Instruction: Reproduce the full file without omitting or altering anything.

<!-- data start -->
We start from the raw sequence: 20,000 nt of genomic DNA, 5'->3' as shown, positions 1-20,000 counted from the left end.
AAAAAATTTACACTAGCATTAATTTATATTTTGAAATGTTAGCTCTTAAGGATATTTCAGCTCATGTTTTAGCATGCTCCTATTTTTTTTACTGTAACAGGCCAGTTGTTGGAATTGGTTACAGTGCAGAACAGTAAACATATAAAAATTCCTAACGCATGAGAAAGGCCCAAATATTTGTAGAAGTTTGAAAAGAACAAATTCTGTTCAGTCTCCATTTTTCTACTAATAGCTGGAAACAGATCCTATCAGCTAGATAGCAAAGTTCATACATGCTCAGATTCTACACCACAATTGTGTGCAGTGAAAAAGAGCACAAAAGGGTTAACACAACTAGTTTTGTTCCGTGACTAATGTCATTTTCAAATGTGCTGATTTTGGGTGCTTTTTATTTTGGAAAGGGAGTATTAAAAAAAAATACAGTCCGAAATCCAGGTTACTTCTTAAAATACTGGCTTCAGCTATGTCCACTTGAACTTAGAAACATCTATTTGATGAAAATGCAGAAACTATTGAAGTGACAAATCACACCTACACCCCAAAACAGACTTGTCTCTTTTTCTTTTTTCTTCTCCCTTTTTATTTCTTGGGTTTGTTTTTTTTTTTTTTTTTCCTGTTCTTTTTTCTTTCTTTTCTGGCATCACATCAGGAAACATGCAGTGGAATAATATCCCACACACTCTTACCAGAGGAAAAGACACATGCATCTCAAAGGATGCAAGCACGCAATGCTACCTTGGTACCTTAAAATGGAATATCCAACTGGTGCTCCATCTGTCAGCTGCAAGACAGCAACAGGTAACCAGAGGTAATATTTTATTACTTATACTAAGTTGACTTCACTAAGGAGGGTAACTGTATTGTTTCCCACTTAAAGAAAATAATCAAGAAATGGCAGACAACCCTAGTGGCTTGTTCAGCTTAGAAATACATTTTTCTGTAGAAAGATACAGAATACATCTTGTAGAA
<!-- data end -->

We start from the raw sequence: 20,000 nt of genomic DNA, 5'->3' as shown, positions 1-20,000 counted from the left end.
AAAAAATTTACACTAGCATTAATTTATATTTTGAAATGTTAGCTCTTAAGGATATTTCAGCTCATGTTTTAGCATGCTCCTATTTTTTTTACTGTAACAGGCCAGTTGTTGGAATTGGTTACAGTGCAGAACAGTAAACATATAAAAATTCCTAACGCATGAGAAAGGCCCAAATATTTGTAGAAGTTTGAAAAGAACAAATTCTGTTCAGTCTCCATTTTTCTACTAATAGCTGGAAACAGATCCTATCAGCTAGATAGCAAAGTTCATACATGCTCAGATTCTACACCACAATTGTGTGCAGTGAAAAAGAGCACAAAAGGGTTAACACAACTAGTTTTGTTCCGTGACTAATGTCATTTTCAAATGTGCTGATTTTGGGTGCTTTTTATTTTGGAAAGGGAGTATTAAAAAAAAATACAGTCCGAAATCCAGGTTACTTCTTAAAATACTGGCTTCAGCTATGTCCACTTGAACTTAGAAACATCTATTTGATGAAAATGCAGAAACTATTGAAGTGACAAATCACACCTACACCCCAAAACAGACTTGTCTCTTTTTCTTTTTTCTTCTCCCTTTTTATTTCTTGGGTTTGTTTTTTTTTTTTTTTTTCCTGTTCTTTTTTCTTTCTTTTCTGGCATCACATCAGGAAACATGCAGTGGAATAATATCCCACACACTCTTACCAGAGGAAAAGACACATGCATCTCAAAGGATGCAAGCACGCAATGCTACCTTGGTACCTTAAAATGGAATATCCAACTGGTGCTCCATCTGTCAGCTGCAAGACAGCAACAGGTAACCAGAGGTAATATTTTATTACTTATACTAAGTTGACTTCACTAAGGAGGGTAACTGTATTGTTTCCCACTTAAAGAAAATAATCAAGAAATGGCAGACAACCCTAGTGGCTTGTTCAGCTTAGAAATACATTTTTCTGTAGAAAGATACAGAATACATCTTGTAGAA